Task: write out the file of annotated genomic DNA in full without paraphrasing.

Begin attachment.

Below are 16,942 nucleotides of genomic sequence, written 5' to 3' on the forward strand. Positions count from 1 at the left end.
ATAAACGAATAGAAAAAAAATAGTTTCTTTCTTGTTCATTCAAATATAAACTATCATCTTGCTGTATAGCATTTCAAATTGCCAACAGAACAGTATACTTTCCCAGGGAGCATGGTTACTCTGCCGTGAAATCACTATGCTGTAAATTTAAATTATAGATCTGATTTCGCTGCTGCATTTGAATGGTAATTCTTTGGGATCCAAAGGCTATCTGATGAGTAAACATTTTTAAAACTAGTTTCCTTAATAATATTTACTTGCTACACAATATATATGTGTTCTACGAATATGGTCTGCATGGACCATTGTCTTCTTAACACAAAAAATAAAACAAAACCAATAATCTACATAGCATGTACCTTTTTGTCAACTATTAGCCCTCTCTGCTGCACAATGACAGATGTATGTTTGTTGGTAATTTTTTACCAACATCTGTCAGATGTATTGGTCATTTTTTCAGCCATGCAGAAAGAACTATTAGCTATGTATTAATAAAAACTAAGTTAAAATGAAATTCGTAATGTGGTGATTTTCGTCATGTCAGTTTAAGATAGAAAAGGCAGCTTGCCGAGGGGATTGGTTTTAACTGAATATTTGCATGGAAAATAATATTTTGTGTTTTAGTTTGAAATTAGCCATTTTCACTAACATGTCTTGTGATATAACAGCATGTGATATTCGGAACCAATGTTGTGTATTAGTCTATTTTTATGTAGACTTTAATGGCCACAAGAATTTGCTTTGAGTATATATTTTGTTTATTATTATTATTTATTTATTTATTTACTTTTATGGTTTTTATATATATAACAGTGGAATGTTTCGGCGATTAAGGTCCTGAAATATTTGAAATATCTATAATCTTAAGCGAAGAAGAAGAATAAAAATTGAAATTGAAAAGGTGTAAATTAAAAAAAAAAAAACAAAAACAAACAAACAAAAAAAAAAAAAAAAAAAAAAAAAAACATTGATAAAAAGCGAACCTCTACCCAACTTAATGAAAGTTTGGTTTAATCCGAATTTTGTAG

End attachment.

Below are 16,942 nucleotides of genomic sequence, written 5' to 3' on the forward strand. Positions count from 1 at the left end.
ATAAACGAATAGAAAAAAAATAGTTTCTTTCTTGTTCATTCAAATATAAACTATCATCTTGCTGTATAGCATTTCAAATTGCCAACAGAACAGTATACTTTCCCAGGGAGCATGGTTACTCTGCCGTGAAATCACTATGCTGTAAATTTAAATTATAGATCTGATTTCGCTGCTGCATTTGAATGGTAATTCTTTGGGATCCAAAGGCTATCTGATGAGTAAACATTTTTAAAACTAGTTTCCTTAATAATATTTACTTGCTACACAATATATATGTGTTCTACGAATATGGTCTGCATGGACCATTGTCTTCTTAACACAAAAAATAAAACAAAACCAATAATCTACATAGCATGTACCTTTTTGTCAACTATTAGCCCTCTCTGCTGCACAATGACAGATGTATGTTTGTTGGTAATTTTTTACCAACATCTGTCAGATGTATTGGTCATTTTTTCAGCCATGCAGAAAGAACTATTAGCTATGTATTAATAAAAACTAAGTTAAAATGAAATTCGTAATGTGGTGATTTTCGTCATGTCAGTTTAAGATAGAAAAGGCAGCTTGCCGAGGGGATTGGTTTTAACTGAATATTTGCATGGAAAATAATATTTTGTGTTTTAGTTTGAAATTAGCCATTTTCACTAACATGTCTTGTGATATAACAGCATGTGATATTCGGAACCAATGTTGTGTATTAGTCTATTTTTATGTAGACTTTAATGGCCACAAGAATTTGCTTTGAGTATATATTTTGTTTATTATTATTATTTATTTATTTATTTACTTTTATGGTTTTTATATATATAACAGTGGAATGTTTCGGCGATTAAGGTCCTGAAATATTTGAAATATCTATAATCTTAAGCGAAGAAGAAGAATAAAAATTGAAATTGAAAAGGTGTAAATTAAAAAAAAAAAAACAAAAACAAACAAACAAAAAAAAAAAAAAAAAAAAAAAAAAACATTGATAAAAAGCGAACCTCTACCCAACTTAATGAAAGTTTGGTTTAATCCGAATTTTGTAG